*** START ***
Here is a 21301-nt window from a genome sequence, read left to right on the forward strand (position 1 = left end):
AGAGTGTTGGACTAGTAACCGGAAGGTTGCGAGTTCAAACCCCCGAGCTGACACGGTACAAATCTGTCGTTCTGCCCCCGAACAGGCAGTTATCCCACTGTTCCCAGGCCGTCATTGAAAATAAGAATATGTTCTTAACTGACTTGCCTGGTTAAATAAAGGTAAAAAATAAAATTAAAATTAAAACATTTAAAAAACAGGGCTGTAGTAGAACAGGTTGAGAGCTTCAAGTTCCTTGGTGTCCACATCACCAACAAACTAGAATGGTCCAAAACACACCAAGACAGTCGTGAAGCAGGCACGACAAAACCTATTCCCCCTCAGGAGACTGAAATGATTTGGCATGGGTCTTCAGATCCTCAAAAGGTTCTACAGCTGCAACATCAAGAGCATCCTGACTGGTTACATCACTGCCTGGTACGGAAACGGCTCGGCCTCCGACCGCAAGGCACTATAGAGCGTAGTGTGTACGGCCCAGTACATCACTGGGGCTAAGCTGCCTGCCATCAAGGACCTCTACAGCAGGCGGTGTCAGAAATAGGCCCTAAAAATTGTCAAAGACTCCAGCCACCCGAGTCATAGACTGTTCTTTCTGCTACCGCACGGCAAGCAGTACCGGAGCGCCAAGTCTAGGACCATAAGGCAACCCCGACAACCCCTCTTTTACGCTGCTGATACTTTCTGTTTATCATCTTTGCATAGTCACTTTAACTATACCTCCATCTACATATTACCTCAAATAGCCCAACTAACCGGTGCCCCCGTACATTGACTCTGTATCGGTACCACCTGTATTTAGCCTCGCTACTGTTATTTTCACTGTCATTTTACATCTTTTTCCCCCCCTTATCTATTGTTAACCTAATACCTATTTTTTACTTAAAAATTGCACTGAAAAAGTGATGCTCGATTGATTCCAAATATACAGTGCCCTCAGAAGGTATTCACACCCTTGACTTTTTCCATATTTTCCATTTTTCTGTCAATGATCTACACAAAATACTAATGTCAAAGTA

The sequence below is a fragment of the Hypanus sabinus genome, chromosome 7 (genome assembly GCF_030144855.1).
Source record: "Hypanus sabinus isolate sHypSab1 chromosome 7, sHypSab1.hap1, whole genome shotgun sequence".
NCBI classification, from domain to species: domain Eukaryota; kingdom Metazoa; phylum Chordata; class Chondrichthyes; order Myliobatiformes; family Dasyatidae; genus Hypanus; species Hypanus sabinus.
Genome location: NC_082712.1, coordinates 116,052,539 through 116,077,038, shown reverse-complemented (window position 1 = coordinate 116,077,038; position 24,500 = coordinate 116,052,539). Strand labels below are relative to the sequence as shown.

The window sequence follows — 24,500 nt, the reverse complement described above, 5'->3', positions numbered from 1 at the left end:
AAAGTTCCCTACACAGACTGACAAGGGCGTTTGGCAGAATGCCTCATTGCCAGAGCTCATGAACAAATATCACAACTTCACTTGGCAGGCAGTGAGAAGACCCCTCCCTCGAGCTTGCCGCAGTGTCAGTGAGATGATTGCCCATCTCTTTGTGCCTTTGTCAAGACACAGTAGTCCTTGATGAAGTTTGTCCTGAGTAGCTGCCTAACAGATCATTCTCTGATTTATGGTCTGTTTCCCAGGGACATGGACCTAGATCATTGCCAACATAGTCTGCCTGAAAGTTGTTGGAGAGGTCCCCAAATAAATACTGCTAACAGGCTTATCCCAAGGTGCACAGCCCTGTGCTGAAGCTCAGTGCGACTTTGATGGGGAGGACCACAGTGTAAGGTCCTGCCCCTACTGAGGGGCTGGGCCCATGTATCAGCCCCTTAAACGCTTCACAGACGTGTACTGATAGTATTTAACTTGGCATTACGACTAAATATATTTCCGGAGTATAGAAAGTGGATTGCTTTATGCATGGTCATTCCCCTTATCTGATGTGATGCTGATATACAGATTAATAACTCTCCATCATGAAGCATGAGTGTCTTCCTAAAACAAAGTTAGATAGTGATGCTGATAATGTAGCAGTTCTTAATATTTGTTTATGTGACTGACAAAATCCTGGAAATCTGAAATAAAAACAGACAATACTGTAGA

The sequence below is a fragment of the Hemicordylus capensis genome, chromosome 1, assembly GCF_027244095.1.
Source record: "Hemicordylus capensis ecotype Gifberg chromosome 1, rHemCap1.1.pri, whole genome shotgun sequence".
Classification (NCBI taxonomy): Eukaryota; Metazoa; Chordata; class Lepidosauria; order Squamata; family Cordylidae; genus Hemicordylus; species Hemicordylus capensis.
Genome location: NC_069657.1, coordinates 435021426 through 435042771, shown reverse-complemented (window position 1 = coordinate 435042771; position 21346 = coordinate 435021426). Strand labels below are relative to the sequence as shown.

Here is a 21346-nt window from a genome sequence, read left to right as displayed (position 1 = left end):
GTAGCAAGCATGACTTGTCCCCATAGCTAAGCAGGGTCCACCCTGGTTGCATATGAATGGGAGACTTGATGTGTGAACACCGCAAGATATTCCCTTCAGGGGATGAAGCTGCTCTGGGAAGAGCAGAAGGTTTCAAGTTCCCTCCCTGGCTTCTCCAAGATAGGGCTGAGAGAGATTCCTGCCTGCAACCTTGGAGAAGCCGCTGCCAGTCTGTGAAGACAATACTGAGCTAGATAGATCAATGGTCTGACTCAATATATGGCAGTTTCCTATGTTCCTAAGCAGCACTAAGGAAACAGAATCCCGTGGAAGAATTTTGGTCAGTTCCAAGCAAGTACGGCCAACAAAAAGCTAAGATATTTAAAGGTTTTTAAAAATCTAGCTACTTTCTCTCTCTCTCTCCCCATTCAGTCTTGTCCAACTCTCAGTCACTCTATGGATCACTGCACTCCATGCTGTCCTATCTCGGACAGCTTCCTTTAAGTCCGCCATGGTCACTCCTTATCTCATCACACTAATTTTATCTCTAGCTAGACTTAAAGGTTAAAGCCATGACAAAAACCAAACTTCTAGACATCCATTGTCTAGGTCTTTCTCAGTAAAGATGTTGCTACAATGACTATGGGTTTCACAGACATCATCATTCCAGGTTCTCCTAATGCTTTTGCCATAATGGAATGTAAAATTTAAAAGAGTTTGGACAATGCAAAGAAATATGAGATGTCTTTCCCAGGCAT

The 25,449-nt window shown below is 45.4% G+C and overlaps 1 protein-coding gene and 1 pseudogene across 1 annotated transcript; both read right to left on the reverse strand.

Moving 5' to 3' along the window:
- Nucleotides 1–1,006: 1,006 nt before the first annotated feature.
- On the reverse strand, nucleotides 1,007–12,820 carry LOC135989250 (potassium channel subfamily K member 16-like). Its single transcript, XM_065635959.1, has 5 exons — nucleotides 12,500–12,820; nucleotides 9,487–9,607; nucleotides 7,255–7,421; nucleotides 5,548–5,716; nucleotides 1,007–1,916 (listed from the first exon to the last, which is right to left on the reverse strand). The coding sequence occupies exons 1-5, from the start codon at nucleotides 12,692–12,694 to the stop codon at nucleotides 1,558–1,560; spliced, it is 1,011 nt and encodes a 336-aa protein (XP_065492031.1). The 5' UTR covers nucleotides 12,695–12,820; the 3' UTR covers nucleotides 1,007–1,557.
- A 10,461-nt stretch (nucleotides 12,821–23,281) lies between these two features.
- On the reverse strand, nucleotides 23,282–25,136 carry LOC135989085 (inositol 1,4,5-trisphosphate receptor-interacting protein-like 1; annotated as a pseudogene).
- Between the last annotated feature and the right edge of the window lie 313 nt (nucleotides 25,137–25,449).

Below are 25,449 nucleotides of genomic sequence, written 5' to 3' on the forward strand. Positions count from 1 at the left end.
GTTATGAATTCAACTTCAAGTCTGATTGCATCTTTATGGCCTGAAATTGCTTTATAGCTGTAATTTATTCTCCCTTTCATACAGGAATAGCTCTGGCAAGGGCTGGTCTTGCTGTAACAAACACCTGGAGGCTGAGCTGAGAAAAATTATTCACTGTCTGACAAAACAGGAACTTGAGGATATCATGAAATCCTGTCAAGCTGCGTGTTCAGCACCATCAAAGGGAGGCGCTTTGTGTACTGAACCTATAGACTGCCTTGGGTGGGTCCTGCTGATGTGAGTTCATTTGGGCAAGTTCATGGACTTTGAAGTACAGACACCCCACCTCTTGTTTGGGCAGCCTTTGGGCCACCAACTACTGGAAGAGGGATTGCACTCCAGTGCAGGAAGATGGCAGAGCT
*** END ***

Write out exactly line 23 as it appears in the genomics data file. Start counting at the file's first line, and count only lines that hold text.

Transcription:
GTTATGAATTCAACTTCAAGTCTGATTGCATCTTTATGGCCTGAAATTGCTTTATAGCTGTAATTTATTCTCCCTTTCATACAGGAATAGCTCTGGCAAGGGCTGGTCTTGCTGTAACAAACACCTGGAGGCTGAGCTGAGAAAAATTATTCACTGTCTGACAAAACAGGAACTTGAGGATATCATGAAATCCTGTCAAGCTGCGTGTTCAGCACCATCAAAGGGAGGCGCTTTGTGTACTGAACCTATAGACTGCCTTGGGTGGGTCCTGCTGATGTGAGTTCATTTGGGCAAGTTCATGGACTTTGAAGTACAGACACCCCACCTCTTGTTTGGGCAGCCTTTGGGCCACCAACTACTGGAAGAGGGATTGCACTCCAGTGCAGGAAGATGGCAGAGCT